Northwest Territories Premier Stephen Kakfwi said continued foot dragging by the Canadian government on removing the greatest obstacle to future growth in the Arctic could endanger the C$4 billion plan for developing Mackenzie Delta gas.
He told industry executives in Calgary Sept. 27 there is growing frustration among northern residents that the government has yet to strike a deal on revenue sharing with the Northwest Territories and aboriginals or to offer federal assistance to complete infrastructure in support of the energy project.
Kakfwi said that unless the demands are taken seriously, popular northern backing for the venture could start to evaporate to the point where it stalls or even stops progress at a time when Imperial Oil Ltd. is endeavoring to fast track the scheme. He said the lack of support, investment and action from the federal government is undermining efforts to speed up progress.
"Many of the aboriginal leaders have said we have to start seeing some investment and benefits from this pretty soon ... or the enthusiasm is going to start to disappear,": he warned.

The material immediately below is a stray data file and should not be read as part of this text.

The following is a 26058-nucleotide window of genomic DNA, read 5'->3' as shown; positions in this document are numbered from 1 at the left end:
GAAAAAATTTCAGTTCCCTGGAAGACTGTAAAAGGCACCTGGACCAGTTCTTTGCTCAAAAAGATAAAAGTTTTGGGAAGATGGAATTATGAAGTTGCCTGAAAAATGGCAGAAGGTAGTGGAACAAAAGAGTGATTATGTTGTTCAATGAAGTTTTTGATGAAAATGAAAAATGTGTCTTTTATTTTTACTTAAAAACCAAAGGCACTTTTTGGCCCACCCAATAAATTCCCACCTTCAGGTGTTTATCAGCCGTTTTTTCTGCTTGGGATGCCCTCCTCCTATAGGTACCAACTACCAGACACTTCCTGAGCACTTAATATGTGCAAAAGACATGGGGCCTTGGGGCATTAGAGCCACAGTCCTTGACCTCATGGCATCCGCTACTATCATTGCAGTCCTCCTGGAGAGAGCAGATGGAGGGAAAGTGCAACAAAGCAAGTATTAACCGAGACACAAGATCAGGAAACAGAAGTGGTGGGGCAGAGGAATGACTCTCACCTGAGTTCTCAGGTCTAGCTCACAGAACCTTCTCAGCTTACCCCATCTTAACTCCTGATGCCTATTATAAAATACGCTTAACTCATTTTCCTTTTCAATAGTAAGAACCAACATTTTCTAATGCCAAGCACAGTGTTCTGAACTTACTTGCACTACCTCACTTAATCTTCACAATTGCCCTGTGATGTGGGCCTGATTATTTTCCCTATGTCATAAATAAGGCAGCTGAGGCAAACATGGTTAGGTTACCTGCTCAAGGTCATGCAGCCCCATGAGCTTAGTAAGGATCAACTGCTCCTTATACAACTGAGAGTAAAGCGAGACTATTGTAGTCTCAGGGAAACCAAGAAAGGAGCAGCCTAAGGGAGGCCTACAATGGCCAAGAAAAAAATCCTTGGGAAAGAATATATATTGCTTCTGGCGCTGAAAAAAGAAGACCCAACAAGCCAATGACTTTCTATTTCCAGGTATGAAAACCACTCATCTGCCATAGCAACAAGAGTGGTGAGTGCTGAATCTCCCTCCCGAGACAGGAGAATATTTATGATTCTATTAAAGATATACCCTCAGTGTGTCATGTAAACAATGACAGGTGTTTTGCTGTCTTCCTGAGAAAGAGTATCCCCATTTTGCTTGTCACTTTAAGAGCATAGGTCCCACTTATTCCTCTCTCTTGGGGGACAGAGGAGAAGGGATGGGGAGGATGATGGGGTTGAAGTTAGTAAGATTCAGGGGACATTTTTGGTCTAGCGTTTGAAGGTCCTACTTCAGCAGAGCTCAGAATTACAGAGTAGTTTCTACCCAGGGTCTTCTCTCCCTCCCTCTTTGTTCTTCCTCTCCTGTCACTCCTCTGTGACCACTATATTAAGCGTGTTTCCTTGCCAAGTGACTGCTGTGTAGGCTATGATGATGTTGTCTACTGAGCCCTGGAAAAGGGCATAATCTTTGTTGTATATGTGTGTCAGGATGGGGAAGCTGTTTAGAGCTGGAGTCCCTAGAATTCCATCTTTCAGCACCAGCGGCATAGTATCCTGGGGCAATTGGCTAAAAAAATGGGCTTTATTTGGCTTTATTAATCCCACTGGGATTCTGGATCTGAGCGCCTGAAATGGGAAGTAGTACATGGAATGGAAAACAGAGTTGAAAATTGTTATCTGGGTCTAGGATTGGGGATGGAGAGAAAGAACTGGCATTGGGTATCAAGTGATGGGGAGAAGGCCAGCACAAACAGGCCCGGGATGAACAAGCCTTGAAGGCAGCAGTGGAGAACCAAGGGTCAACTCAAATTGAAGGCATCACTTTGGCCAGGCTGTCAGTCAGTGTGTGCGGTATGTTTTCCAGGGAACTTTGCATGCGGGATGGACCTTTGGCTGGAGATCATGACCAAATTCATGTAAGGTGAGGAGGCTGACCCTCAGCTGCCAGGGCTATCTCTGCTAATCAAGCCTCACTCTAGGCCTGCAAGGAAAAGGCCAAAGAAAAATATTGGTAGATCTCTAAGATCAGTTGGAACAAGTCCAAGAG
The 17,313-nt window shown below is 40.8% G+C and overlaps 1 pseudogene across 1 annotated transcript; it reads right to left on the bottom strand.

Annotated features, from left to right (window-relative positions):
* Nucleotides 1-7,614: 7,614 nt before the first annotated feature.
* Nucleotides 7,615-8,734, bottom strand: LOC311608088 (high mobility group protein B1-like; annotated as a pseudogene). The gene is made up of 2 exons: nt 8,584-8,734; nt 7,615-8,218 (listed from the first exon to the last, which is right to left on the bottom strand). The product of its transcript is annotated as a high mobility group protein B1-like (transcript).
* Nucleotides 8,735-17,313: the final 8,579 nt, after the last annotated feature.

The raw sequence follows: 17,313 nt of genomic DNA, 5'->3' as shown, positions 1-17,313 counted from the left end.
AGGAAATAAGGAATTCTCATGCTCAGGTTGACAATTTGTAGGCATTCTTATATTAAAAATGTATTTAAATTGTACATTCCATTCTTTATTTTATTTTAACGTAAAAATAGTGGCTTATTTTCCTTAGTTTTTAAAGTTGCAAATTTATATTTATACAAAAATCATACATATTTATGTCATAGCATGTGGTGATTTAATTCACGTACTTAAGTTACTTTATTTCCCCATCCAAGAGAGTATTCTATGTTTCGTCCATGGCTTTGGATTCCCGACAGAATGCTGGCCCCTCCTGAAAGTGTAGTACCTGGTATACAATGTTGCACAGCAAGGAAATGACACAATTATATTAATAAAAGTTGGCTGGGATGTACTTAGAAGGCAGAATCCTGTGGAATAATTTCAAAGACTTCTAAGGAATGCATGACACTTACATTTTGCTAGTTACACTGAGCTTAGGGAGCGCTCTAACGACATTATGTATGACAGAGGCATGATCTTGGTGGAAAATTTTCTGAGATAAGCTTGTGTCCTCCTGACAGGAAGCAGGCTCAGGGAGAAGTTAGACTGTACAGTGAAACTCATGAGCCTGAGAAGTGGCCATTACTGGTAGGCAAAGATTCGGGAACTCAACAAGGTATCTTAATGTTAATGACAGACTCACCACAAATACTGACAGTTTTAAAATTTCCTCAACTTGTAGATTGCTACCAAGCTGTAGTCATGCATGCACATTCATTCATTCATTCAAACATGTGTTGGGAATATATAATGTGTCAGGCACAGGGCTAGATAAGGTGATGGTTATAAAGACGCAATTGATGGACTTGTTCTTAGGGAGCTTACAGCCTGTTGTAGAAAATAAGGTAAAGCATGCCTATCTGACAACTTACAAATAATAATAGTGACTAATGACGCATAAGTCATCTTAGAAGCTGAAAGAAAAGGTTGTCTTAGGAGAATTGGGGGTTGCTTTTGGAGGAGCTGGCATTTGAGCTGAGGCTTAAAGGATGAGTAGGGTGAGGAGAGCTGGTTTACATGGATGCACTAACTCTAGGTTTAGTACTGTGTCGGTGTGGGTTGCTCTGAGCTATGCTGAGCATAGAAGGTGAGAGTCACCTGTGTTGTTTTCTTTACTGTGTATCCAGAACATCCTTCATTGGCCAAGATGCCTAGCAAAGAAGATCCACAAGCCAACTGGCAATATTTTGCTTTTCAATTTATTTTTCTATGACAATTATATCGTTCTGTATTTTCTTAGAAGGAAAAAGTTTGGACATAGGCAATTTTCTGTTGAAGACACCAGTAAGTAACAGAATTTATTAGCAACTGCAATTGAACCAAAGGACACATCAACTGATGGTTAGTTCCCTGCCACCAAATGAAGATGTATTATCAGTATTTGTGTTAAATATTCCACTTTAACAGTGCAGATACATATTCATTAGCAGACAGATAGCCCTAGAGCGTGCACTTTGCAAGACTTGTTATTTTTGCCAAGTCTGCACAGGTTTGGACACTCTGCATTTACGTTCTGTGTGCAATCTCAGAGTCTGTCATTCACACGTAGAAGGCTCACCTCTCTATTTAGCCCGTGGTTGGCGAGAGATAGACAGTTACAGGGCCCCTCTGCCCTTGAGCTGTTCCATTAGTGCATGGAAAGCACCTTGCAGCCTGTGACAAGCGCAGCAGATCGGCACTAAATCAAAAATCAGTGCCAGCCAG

Kakfwi pointed out that 25 years ago the failure of stakeholders to acknowledge the aspirations of the aboriginal community was effectively the undoing of the project and unless the entire northern community can realize some real benefits from development of the Mackenzie Delta there is still no reason to proceed.
He said the territories, which has said it needs C$133 million over four years to build the necessary roads, was told in late September that it would get C$20 million in federal money to facilitate construction of a Mackenzie Valley pipeline. Kakfwi said C$20 million would not even build 15 miles of highway in the territories, which has only 1,300 miles of all-weather road.
The Northwest Territories government has estimated that over the next 20 years existing and proposed oil and gas development and diamond mines could pump C$65 billion into Canada's Gross Domestic Product, creating 270,000 person-years of employment and generating about C$17 billion in royalties and taxes, provided it gets infrastructure improvements.
"If we don't fix the roads, there will be no oil and gas exploration in the future," Kakfwi has said.
A spokesman for Indian Affairs and Northern Development Minister Robert Nault said the issues raised by the Northwest Territories will soon be dealt with by newly appointed federal negotiator on the matter, former Ontario premier David Peterson.